Over the past five years or so, there’ve been thousands of examples around the world in cancer patients in clinical trials in many diseases, in melanoma, lung cancer, leukaemia, lymphoma, breast cancer and several others.
Patients who really were in very difficult clinical situations where they’re outlook was grim. And not only have those people recovered and gone into prolonged remissions but they are living full and meaningful, and very, very productive lives.
So, Minister, we’re still learning and an extra five years of funding is like gold to us in terms of what we can (inaudible).
There’s still lots to do, we have to work out how to combine these therapies with existing ones and make them work better together.
But, you know, when we hear from Jim and Kerry I think it will probably come through as how these therapies are actually saving lives here and now and just inspiring us all even more to do more into the future.
So this World Cancer Day 2017, we dare to believe that someday, not too far away, the human suffering that’s caused by cancer may be controlled, if not eradicated completely. Maybe that’s a bridge too far for now.
But if cancer control is on its way and we have cancer on the run. So, Minister, I’ll leave it there.
We look forward very, very much to the next five years and beyond.
We’re very, very keen to make the VCCC work harmoniously, collaboratively, (inaudible) to work with our partners here and across the country and indeed around the world.
And of course we’re delighted at the Federal Government’s vision to bring on new funding streams like the Medical Research Future Fund which will, I hope, I’m sure, make major differences in moving those basic research discoveries right into the clinical space.
Because I think we have wonderful opportunities and facilities like and many many others around the country. So, Minister, thank you very, very much again and we really appreciate your support.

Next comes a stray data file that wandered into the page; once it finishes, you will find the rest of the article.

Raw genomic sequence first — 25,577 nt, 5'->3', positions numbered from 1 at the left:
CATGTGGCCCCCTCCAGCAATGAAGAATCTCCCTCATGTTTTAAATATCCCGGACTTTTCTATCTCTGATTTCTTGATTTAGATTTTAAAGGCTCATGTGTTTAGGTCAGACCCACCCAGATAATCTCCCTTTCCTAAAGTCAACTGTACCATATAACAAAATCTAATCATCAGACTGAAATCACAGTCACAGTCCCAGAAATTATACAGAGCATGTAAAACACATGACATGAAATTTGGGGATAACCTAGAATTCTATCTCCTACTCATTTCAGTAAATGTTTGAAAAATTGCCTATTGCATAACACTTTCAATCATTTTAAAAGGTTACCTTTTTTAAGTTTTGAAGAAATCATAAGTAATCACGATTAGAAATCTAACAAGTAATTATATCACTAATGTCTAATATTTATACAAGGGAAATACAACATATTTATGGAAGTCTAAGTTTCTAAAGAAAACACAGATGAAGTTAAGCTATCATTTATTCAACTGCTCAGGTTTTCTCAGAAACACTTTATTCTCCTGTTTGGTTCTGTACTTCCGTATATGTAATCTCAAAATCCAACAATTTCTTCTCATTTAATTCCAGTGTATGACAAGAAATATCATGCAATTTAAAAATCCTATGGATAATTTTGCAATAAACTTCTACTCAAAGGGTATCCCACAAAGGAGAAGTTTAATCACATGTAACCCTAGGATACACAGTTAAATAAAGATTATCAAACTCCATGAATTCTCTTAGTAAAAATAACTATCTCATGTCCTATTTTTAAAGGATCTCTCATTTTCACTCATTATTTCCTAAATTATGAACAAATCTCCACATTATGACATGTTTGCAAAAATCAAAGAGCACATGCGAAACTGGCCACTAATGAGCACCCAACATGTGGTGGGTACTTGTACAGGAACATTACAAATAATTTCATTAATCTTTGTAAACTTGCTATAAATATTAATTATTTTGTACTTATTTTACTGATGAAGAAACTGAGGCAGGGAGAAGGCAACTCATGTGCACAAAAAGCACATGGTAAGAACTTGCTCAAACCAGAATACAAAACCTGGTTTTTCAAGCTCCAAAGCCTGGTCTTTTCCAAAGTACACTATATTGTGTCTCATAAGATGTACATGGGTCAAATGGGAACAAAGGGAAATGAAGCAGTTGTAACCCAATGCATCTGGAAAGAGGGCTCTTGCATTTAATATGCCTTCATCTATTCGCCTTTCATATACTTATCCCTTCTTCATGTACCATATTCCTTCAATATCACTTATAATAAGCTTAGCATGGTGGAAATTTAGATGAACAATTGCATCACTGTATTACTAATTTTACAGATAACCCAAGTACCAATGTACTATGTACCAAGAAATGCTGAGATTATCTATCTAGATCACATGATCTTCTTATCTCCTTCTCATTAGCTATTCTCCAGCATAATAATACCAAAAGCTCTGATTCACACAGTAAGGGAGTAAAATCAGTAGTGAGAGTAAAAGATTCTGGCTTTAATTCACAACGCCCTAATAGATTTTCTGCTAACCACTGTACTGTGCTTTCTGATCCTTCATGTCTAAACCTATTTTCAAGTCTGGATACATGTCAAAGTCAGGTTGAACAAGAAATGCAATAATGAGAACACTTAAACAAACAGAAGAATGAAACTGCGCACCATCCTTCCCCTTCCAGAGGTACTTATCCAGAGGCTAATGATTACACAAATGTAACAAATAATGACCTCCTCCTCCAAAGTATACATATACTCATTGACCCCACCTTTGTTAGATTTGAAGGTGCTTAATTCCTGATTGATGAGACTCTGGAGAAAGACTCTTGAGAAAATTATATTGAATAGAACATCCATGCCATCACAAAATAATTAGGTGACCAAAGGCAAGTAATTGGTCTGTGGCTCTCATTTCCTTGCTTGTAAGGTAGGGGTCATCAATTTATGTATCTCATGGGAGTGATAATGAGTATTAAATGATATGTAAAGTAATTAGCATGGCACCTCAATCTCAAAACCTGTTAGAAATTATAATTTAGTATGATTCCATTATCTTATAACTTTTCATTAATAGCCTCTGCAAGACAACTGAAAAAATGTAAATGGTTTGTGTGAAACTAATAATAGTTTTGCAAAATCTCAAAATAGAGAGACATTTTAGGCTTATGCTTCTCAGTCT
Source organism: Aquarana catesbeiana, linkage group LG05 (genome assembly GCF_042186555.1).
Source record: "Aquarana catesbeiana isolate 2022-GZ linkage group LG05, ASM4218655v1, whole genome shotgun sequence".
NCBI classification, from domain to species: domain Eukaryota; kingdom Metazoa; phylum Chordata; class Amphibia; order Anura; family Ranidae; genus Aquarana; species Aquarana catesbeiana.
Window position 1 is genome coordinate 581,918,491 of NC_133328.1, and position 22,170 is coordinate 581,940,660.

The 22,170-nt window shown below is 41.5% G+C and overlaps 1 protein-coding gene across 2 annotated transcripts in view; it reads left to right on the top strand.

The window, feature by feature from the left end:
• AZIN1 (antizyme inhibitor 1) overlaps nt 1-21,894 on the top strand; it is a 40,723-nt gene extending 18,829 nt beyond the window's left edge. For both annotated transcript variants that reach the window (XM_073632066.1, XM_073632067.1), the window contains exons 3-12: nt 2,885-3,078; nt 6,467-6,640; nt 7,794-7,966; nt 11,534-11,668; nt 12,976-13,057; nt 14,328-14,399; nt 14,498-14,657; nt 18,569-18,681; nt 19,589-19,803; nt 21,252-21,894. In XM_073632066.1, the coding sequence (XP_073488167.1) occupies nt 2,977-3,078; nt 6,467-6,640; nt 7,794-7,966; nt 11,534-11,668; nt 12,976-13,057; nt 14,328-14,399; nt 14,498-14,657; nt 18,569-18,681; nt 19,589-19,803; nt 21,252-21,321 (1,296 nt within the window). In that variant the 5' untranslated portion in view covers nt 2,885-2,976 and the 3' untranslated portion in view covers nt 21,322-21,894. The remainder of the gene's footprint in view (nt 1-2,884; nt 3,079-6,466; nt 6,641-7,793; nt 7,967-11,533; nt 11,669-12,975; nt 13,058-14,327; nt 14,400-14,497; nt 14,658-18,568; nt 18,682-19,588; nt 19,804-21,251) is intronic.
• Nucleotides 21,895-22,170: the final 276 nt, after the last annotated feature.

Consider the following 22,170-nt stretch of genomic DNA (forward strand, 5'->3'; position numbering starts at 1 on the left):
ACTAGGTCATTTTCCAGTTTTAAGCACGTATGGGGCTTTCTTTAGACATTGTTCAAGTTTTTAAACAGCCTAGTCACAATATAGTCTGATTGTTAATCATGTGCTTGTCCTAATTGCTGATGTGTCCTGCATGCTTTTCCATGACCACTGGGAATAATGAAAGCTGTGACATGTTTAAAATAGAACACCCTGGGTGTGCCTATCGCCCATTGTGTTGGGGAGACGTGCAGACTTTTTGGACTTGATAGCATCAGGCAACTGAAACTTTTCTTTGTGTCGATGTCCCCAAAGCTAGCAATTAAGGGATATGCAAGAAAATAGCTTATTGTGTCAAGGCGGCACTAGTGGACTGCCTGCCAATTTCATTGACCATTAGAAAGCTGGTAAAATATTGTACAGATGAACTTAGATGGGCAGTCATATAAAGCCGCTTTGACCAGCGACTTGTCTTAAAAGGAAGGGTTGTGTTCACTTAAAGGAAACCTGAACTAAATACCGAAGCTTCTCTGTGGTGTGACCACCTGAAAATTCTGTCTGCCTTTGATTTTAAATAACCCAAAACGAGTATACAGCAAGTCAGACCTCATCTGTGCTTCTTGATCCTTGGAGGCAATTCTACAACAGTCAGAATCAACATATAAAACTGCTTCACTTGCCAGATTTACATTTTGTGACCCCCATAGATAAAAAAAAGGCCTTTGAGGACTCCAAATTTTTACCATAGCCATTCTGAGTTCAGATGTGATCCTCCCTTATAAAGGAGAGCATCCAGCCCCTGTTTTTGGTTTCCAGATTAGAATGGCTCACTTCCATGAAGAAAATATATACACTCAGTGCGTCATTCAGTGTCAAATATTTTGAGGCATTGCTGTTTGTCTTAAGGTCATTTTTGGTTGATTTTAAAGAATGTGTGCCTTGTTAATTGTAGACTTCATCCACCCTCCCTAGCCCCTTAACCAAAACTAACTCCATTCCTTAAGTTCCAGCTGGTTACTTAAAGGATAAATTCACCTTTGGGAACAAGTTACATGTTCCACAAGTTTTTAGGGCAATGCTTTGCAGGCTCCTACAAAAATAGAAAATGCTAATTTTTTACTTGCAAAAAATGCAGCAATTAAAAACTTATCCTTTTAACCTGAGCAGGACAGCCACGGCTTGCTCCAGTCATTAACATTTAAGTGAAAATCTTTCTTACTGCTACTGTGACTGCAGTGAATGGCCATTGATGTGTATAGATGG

It’s a real pleasure, happy to take any questions.
Donald Trump as President continues to be a saga. Are you able to confirm there’s some sense that US authorities, US officials may well have called off the vetting of these refugees on Nauru and Manus. Are you in a position to comment on that?
No, I’ll leave those for the Prime Minister and the ministers who are involved. What I would say is this that when you know Malcolm Turnbull, you know somebody who stands up for Australia with an absolute resolution, a complete focus, but a gentle deft touch through diplomacy.
On a more broader scale. Should Australians be concerned about the alliance between America and Australia at the moment?
I don’t think the alliance could be stronger than it is. It’s a fundamental part of Australia’s relationship, not just with the United States, but with the region, and it’s a fundamental part of the US’s relationship with the world.
And I actually think we’ve seen very strong evidence of that with the words of President Trump himself in the last 24 hours.
But we’ve already seen though, previous reports which contradicted previous reports. It’s certainly not a particularly consistent message though is it?
Oh I think the relationship is strong, enduring and powerful and that’s been confirmed at the highest levels of the United States in the last 24 hours.
If this is true, that US officials have called off the vetting, what would that signal?
I’ll leave that for others who are involved in the process.
What about today there is talk that there are some backbenchers trying to push a free vote on same sex marriage as early as March?
I hadn’t heard that and I’ll leave that for the Attorney-General and others involved there.
How would you vote in a free vote?
Look, it’s not something I’ve heard about so it’s not something I’ll walk into.
I’m here at VCCC and Peter Mac to talk about cancer, and the magnificent work on immunology and immunotherapy which Joe Trapani and his team are doing.
Alright. Thank you very much.